How a Shakespearean-Degree Household Drama Is Complicating Porsche’s Upcoming IPO

Regime changes are par for the course in automotive circles, with the revolving door of executives turning as naturally as shifting tides. But the recent departure of Herbert Diess from the top spot at Volkswagen revives a power play between VW and Porsche that stirs longstanding friction stemming from two larger-than-life dynasties: the Porsches—descendants from company co-founders Ferdinand Porsche and his son Ferry, and the Piëchs—offshoots of Louise Porsche, who acquired her husband’s Piëch surname and begat Ferdinand Piëch, whose infamous ambition led him to rule the Volkswagen empire and acquire luxury brands including Bentley, Bugatti and Lamborghini. 

The family feud thickened in 2009 when Porsche attempted to purchase Volkswagen in a market short squeeze, a move which backfired after the carmaker’s fortunes shifted suddenly. In a Shakespearean reversal of fortune, Volkswagen turned around and acquired a 49.9 percent stake in Porsche, buying up the remaining 50.1 percent in 2012. The occasion fueled then-chief executive Martin Winterkorn to declare, “Together we are more capable than ever of becoming the best auto company in the planet”—exactly the sort of imperious statement you’d expect from the apex of an enterprising corporation.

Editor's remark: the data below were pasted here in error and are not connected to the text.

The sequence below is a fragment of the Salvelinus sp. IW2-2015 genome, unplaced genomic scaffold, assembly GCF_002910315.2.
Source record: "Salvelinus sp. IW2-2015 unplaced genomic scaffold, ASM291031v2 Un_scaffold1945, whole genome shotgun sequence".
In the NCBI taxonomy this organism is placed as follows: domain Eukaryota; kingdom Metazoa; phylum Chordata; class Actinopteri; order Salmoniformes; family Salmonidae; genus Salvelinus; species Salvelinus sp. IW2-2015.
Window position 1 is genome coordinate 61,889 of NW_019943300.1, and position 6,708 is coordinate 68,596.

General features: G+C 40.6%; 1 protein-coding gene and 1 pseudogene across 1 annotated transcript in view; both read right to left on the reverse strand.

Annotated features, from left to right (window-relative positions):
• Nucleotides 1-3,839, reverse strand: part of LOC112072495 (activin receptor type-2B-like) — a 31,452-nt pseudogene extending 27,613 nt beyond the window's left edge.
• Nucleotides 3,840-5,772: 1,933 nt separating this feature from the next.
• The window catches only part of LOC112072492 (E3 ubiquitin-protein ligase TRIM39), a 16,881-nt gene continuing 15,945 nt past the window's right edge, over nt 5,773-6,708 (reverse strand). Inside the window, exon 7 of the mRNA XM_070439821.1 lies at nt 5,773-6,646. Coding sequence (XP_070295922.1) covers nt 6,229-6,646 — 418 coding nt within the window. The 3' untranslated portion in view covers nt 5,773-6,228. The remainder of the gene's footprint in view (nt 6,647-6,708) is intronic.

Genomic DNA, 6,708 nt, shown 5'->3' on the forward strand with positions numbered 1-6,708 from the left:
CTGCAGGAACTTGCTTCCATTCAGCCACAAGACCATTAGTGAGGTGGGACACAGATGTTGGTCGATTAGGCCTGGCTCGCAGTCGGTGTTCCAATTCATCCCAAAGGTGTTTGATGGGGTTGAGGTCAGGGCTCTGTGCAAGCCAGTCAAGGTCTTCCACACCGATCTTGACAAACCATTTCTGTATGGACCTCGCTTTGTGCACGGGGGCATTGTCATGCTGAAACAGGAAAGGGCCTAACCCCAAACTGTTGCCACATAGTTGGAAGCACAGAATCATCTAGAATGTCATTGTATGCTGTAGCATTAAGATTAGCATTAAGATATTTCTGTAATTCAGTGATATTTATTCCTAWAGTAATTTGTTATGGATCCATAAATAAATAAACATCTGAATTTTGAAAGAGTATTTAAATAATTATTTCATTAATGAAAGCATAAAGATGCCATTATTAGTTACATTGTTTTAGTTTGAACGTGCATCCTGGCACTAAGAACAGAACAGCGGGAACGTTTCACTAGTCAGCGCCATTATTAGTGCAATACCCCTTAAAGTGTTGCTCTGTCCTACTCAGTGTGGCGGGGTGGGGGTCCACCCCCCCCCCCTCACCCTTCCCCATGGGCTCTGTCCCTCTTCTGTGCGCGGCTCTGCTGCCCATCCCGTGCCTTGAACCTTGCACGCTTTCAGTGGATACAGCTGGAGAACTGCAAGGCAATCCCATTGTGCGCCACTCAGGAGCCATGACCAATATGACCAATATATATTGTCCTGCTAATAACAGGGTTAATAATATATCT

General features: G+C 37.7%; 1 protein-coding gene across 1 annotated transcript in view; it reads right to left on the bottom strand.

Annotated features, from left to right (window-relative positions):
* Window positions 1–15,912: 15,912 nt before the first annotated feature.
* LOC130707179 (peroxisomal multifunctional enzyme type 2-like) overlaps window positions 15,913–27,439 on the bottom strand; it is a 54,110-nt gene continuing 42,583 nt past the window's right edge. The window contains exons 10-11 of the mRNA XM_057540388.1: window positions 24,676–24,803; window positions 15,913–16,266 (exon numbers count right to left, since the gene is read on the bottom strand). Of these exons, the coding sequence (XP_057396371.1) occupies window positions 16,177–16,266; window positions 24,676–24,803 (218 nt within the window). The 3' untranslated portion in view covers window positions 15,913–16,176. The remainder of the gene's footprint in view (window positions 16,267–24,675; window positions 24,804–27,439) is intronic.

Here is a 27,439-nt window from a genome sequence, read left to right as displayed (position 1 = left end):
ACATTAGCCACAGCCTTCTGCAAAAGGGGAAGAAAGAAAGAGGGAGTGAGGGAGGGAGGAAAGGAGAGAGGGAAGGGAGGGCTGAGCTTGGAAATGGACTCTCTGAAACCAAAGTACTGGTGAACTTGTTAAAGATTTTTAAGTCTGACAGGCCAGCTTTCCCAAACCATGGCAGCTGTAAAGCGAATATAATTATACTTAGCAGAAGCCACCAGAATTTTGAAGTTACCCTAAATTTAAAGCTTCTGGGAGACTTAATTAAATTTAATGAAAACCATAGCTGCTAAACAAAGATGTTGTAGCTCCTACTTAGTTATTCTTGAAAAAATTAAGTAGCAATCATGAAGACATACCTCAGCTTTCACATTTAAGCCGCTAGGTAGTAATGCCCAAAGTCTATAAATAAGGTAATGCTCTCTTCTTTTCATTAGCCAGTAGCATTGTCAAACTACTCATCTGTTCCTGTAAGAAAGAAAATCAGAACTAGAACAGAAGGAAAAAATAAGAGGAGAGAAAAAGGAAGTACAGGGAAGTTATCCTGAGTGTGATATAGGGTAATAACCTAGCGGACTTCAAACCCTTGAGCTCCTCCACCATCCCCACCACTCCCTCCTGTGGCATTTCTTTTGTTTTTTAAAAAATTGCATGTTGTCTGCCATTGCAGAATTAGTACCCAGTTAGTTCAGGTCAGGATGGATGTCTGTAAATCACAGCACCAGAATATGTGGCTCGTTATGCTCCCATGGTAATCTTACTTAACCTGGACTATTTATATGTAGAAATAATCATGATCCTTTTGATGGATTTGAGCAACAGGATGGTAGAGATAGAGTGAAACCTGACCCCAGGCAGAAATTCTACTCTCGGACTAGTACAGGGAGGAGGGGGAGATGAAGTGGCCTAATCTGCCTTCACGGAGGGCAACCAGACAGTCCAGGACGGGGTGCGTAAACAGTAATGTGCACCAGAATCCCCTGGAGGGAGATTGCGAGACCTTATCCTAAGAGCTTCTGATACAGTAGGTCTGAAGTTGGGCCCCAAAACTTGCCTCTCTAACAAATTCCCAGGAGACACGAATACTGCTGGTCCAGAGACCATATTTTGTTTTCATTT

Herbert Diess 

Carsten Koall / Stringer

Fast forward to present day, and the dismissal of Diess is said to mark the efforts to keep VW on “a short leash” and meant “to keep a closer eye on the implementation of strategic guidelines,” according to one insider. While Diess made significant inroads to electrification, his confrontational leadership style drew criticism, not to mention some 18 months of declining stock prices. Also significant: the installation of Porsche head Oliver Blume as the next VW CEO, who will simultaneously remain the leader of Porsche.

Oliver Blume

Oliver Blume 


With the “preferred candidate” in power, Blume is expected to reel back spending on EVs, a critical financial choice that will help push through a Porsche IPO. While some have estimated the Porsche valuation at up to €100 billion (about $102 billion), figures as low as €60 billion (about $61.3 billion) have also been tossed around, a discount which would not only net fewer gains for stakeholders, it would limit the brand’s ability to reach its goal of an 80 percent electrified lineup by 2030. As with all transfers of power, the ever-shifting dynamics between Volkswagen and Porsche will hinge on a delicate balance of fortune and fate.

Source: Robb Report